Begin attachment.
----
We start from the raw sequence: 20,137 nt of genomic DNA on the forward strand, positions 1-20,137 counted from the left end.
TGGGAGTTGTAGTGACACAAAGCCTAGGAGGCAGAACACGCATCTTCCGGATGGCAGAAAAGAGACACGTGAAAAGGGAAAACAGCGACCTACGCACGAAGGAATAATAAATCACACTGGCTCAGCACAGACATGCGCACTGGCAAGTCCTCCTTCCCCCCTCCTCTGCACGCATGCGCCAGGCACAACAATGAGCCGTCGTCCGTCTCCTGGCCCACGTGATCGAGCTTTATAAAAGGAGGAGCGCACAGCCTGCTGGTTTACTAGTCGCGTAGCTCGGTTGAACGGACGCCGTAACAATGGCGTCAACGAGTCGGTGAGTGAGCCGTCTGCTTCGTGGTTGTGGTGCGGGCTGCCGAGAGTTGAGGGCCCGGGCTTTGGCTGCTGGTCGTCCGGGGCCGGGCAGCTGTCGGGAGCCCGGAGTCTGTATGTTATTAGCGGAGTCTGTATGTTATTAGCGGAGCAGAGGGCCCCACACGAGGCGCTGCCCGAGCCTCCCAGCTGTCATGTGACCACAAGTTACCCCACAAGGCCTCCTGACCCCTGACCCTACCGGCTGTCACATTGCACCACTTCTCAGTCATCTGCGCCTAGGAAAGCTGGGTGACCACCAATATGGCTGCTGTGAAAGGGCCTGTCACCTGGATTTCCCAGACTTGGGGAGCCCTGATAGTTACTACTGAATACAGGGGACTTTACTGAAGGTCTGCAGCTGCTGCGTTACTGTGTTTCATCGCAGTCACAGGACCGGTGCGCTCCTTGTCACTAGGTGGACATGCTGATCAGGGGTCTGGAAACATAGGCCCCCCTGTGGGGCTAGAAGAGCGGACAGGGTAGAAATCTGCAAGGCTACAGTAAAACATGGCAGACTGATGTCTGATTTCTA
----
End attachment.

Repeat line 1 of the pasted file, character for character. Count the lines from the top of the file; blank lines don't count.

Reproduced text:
We start from the raw sequence: 20,137 nt of genomic DNA on the forward strand, positions 1-20,137 counted from the left end.